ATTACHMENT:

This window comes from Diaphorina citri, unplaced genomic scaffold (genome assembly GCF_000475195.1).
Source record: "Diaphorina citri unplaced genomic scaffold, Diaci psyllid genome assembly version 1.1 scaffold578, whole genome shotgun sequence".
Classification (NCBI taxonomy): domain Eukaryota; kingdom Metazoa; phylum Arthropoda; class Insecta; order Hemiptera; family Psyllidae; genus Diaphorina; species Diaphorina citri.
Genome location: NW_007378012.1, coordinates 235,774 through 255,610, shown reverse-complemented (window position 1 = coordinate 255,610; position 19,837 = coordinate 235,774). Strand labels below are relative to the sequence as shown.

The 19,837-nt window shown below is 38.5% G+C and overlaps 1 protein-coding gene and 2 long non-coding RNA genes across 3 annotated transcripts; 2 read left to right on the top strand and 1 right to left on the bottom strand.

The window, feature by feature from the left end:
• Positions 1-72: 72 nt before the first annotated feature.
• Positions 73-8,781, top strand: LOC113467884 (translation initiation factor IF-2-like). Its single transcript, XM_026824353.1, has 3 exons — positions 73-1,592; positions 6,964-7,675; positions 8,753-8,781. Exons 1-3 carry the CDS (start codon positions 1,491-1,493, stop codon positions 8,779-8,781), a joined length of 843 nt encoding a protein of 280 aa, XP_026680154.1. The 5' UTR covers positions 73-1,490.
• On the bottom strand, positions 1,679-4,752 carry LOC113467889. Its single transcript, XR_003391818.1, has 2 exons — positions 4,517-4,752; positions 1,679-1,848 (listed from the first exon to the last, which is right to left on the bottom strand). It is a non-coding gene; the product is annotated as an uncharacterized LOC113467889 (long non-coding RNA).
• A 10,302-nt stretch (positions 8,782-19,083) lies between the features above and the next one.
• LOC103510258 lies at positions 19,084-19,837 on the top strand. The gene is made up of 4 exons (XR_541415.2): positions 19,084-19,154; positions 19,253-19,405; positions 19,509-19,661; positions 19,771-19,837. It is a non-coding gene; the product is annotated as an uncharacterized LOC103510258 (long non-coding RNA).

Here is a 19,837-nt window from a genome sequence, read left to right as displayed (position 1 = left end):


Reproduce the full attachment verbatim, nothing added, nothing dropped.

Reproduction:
This window comes from Diaphorina citri, unplaced genomic scaffold (genome assembly GCF_000475195.1).
Source record: "Diaphorina citri unplaced genomic scaffold, Diaci psyllid genome assembly version 1.1 scaffold578, whole genome shotgun sequence".
Classification (NCBI taxonomy): domain Eukaryota; kingdom Metazoa; phylum Arthropoda; class Insecta; order Hemiptera; family Psyllidae; genus Diaphorina; species Diaphorina citri.
Genome location: NW_007378012.1, coordinates 235,774 through 255,610, shown reverse-complemented (window position 1 = coordinate 255,610; position 19,837 = coordinate 235,774). Strand labels below are relative to the sequence as shown.

The 19,837-nt window shown below is 38.5% G+C and overlaps 1 protein-coding gene and 2 long non-coding RNA genes across 3 annotated transcripts; 2 read left to right on the top strand and 1 right to left on the bottom strand.

The window, feature by feature from the left end:
• Positions 1-72: 72 nt before the first annotated feature.
• Positions 73-8,781, top strand: LOC113467884 (translation initiation factor IF-2-like). Its single transcript, XM_026824353.1, has 3 exons — positions 73-1,592; positions 6,964-7,675; positions 8,753-8,781. Exons 1-3 carry the CDS (start codon positions 1,491-1,493, stop codon positions 8,779-8,781), a joined length of 843 nt encoding a protein of 280 aa, XP_026680154.1. The 5' UTR covers positions 73-1,490.
• On the bottom strand, positions 1,679-4,752 carry LOC113467889. Its single transcript, XR_003391818.1, has 2 exons — positions 4,517-4,752; positions 1,679-1,848 (listed from the first exon to the last, which is right to left on the bottom strand). It is a non-coding gene; the product is annotated as an uncharacterized LOC113467889 (long non-coding RNA).
• A 10,302-nt stretch (positions 8,782-19,083) lies between the features above and the next one.
• LOC103510258 lies at positions 19,084-19,837 on the top strand. The gene is made up of 4 exons (XR_541415.2): positions 19,084-19,154; positions 19,253-19,405; positions 19,509-19,661; positions 19,771-19,837. It is a non-coding gene; the product is annotated as an uncharacterized LOC103510258 (long non-coding RNA).

Here is a 19,837-nt window from a genome sequence, read left to right as displayed (position 1 = left end):